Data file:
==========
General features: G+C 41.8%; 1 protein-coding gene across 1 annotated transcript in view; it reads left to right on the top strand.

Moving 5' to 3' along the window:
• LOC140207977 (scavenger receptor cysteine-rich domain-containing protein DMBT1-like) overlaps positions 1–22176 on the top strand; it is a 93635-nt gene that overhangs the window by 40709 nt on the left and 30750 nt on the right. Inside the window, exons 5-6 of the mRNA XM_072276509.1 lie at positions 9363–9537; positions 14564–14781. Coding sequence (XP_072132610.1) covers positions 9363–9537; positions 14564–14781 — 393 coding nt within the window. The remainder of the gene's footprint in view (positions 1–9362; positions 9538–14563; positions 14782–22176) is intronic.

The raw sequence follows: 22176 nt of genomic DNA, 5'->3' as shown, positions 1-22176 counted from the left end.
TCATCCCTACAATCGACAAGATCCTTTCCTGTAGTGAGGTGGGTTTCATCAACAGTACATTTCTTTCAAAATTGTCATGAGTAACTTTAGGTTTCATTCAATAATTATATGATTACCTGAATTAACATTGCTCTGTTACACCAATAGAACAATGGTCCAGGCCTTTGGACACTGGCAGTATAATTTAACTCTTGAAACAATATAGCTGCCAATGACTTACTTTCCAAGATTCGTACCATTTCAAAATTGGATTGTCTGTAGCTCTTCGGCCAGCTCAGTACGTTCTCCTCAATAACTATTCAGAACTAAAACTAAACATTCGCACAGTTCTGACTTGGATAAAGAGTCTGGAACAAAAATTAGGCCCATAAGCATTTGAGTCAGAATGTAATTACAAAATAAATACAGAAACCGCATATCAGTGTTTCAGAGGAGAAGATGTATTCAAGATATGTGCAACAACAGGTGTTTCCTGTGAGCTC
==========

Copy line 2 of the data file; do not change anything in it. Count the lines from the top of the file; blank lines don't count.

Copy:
Moving 5' to 3' along the window: